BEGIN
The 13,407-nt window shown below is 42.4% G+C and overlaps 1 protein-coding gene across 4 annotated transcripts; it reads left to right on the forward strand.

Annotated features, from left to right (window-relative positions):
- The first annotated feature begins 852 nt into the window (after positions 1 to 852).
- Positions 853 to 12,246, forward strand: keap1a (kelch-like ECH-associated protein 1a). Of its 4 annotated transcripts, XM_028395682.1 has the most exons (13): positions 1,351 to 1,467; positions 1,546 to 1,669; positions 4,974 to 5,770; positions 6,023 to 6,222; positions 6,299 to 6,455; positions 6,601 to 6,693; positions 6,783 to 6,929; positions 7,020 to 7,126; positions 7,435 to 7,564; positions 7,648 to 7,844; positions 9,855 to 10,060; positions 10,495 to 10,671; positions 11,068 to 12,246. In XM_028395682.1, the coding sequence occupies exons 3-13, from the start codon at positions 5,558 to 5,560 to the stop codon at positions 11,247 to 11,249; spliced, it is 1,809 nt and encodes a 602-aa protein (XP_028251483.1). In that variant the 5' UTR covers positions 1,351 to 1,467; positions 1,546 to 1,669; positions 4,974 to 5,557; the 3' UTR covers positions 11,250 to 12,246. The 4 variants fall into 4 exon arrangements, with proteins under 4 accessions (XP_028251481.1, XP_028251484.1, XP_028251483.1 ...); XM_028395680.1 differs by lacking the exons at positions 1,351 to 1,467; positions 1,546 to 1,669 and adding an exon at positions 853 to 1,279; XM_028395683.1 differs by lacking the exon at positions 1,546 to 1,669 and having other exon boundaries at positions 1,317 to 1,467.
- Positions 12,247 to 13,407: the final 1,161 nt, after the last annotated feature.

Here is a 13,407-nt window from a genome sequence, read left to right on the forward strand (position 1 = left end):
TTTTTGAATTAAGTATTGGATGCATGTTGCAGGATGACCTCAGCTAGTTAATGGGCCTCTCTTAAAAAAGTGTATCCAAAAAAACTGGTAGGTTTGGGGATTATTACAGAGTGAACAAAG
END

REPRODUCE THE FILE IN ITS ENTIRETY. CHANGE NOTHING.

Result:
The 13,407-nt window shown below is 42.4% G+C and overlaps 1 protein-coding gene across 4 annotated transcripts; it reads left to right on the forward strand.

Annotated features, from left to right (window-relative positions):
- The first annotated feature begins 852 nt into the window (after positions 1 to 852).
- Positions 853 to 12,246, forward strand: keap1a (kelch-like ECH-associated protein 1a). Of its 4 annotated transcripts, XM_028395682.1 has the most exons (13): positions 1,351 to 1,467; positions 1,546 to 1,669; positions 4,974 to 5,770; positions 6,023 to 6,222; positions 6,299 to 6,455; positions 6,601 to 6,693; positions 6,783 to 6,929; positions 7,020 to 7,126; positions 7,435 to 7,564; positions 7,648 to 7,844; positions 9,855 to 10,060; positions 10,495 to 10,671; positions 11,068 to 12,246. In XM_028395682.1, the coding sequence occupies exons 3-13, from the start codon at positions 5,558 to 5,560 to the stop codon at positions 11,247 to 11,249; spliced, it is 1,809 nt and encodes a 602-aa protein (XP_028251483.1). In that variant the 5' UTR covers positions 1,351 to 1,467; positions 1,546 to 1,669; positions 4,974 to 5,557; the 3' UTR covers positions 11,250 to 12,246. The 4 variants fall into 4 exon arrangements, with proteins under 4 accessions (XP_028251481.1, XP_028251484.1, XP_028251483.1 ...); XM_028395680.1 differs by lacking the exons at positions 1,351 to 1,467; positions 1,546 to 1,669 and adding an exon at positions 853 to 1,279; XM_028395683.1 differs by lacking the exon at positions 1,546 to 1,669 and having other exon boundaries at positions 1,317 to 1,467.
- Positions 12,247 to 13,407: the final 1,161 nt, after the last annotated feature.

Here is a 13,407-nt window from a genome sequence, read left to right on the forward strand (position 1 = left end):
TTTTTGAATTAAGTATTGGATGCATGTTGCAGGATGACCTCAGCTAGTTAATGGGCCTCTCTTAAAAAAGTGTATCCAAAAAAACTGGTAGGTTTGGGGATTATTACAGAGTGAACAAAG